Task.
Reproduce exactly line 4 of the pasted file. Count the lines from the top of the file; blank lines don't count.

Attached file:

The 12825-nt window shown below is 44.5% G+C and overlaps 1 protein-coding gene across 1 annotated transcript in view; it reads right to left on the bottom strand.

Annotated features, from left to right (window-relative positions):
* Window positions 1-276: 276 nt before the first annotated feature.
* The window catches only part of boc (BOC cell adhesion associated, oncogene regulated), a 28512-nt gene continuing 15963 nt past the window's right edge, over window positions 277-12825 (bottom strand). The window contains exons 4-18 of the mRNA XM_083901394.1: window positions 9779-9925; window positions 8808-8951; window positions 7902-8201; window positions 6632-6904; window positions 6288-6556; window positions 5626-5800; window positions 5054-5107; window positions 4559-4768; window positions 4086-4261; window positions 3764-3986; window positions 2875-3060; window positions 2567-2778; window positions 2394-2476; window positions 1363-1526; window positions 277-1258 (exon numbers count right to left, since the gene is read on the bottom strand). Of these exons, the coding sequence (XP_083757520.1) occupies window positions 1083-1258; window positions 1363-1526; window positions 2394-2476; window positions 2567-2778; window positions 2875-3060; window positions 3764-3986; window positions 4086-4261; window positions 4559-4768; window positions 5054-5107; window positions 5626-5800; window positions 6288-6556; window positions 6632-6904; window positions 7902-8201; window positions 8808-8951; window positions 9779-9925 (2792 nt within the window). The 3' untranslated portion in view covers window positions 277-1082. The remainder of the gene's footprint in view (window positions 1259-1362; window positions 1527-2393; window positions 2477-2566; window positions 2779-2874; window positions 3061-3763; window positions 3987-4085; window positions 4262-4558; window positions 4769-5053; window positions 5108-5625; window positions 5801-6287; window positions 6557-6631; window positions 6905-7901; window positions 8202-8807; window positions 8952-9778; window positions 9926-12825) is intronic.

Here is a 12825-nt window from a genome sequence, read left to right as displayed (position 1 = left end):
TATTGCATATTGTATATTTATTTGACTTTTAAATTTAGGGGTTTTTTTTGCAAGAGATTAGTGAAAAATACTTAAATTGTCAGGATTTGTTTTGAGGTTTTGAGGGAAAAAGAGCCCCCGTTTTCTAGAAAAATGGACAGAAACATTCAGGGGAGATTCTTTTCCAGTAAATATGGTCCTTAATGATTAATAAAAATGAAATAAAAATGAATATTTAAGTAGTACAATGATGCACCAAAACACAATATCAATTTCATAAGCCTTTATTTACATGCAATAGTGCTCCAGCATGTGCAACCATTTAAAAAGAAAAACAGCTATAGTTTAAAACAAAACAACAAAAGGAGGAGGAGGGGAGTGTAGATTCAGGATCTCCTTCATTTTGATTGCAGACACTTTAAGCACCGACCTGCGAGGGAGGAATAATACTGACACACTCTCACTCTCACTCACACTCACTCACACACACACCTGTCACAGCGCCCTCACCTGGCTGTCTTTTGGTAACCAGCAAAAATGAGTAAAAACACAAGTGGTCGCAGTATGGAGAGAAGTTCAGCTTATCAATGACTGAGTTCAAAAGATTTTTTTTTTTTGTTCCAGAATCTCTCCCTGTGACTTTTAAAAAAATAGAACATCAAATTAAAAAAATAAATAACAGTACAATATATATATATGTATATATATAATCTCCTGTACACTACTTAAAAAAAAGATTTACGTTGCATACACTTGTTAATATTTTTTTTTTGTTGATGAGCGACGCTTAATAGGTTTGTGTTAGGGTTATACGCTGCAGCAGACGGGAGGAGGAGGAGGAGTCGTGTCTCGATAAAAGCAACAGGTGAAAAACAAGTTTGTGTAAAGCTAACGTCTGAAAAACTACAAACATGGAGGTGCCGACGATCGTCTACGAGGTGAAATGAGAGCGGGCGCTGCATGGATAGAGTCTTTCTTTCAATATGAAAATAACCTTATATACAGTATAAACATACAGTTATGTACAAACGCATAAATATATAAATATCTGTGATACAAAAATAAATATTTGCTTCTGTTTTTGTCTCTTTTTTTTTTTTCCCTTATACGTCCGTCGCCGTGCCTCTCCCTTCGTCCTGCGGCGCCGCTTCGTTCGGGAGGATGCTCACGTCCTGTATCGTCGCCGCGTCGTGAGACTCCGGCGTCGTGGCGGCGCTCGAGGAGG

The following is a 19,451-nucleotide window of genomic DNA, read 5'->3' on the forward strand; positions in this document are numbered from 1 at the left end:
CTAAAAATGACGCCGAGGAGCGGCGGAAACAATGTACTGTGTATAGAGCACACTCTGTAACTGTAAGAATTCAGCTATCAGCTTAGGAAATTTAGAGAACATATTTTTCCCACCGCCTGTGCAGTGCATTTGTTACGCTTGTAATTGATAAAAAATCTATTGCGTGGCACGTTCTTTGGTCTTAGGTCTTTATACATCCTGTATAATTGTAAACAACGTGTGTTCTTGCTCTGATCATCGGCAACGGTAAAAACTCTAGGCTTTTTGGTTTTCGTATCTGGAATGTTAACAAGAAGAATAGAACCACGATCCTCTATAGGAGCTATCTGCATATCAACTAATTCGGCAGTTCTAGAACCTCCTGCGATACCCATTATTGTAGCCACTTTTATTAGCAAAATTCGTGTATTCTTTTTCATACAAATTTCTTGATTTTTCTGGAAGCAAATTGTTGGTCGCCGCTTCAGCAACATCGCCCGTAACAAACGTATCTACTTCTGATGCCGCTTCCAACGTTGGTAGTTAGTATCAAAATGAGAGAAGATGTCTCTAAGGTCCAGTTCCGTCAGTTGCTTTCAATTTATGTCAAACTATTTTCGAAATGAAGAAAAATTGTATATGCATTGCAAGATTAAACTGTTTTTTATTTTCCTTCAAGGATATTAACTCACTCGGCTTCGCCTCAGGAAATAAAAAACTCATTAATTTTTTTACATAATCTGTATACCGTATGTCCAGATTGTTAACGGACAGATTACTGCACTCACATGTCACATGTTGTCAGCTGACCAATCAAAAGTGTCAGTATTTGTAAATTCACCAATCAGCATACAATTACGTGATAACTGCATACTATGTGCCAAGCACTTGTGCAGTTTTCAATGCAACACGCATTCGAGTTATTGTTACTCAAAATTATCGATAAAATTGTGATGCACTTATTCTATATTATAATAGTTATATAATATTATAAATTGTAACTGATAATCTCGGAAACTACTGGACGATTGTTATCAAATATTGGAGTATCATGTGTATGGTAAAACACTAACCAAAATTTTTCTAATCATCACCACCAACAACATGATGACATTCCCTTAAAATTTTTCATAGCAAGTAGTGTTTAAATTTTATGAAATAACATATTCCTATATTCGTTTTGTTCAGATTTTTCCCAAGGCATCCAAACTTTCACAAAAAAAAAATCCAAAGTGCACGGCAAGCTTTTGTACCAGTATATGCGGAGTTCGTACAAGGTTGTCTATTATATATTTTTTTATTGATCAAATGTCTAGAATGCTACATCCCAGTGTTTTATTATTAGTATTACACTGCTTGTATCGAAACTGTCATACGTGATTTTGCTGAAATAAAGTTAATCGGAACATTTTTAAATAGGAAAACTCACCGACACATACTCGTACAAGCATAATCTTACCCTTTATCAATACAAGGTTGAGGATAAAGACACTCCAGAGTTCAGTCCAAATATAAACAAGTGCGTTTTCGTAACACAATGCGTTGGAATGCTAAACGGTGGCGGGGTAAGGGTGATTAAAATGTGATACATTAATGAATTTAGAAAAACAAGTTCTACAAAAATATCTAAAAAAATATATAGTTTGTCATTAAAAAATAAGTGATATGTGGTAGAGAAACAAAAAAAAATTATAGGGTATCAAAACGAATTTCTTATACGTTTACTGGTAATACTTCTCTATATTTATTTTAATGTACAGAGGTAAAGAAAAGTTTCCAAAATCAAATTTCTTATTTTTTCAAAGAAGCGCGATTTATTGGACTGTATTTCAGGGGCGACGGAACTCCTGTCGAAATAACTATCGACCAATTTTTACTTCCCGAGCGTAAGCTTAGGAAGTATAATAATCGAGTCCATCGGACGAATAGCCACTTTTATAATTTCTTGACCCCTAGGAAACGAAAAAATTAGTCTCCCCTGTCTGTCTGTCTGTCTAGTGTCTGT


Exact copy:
* The window catches only part of boc (BOC cell adhesion associated, oncogene regulated), a 28512-nt gene continuing 15963 nt past the window's right edge, over window positions 277-12825 (bottom strand). The window contains exons 4-18 of the mRNA XM_083901394.1: window positions 9779-9925; window positions 8808-8951; window positions 7902-8201; window positions 6632-6904; window positions 6288-6556; window positions 5626-5800; window positions 5054-5107; window positions 4559-4768; window positions 4086-4261; window positions 3764-3986; window positions 2875-3060; window positions 2567-2778; window positions 2394-2476; window positions 1363-1526; window positions 277-1258 (exon numbers count right to left, since the gene is read on the bottom strand). Of these exons, the coding sequence (XP_083757520.1) occupies window positions 1083-1258; window positions 1363-1526; window positions 2394-2476; window positions 2567-2778; window positions 2875-3060; window positions 3764-3986; window positions 4086-4261; window positions 4559-4768; window positions 5054-5107; window positions 5626-5800; window positions 6288-6556; window positions 6632-6904; window positions 7902-8201; window positions 8808-8951; window positions 9779-9925 (2792 nt within the window). The 3' untranslated portion in view covers window positions 277-1082. The remainder of the gene's footprint in view (window positions 1259-1362; window positions 1527-2393; window positions 2477-2566; window positions 2779-2874; window positions 3061-3763; window positions 3987-4085; window positions 4262-4558; window positions 4769-5053; window positions 5108-5625; window positions 5801-6287; window positions 6557-6631; window positions 6905-7901; window positions 8202-8807; window positions 8952-9778; window positions 9926-12825) is intronic.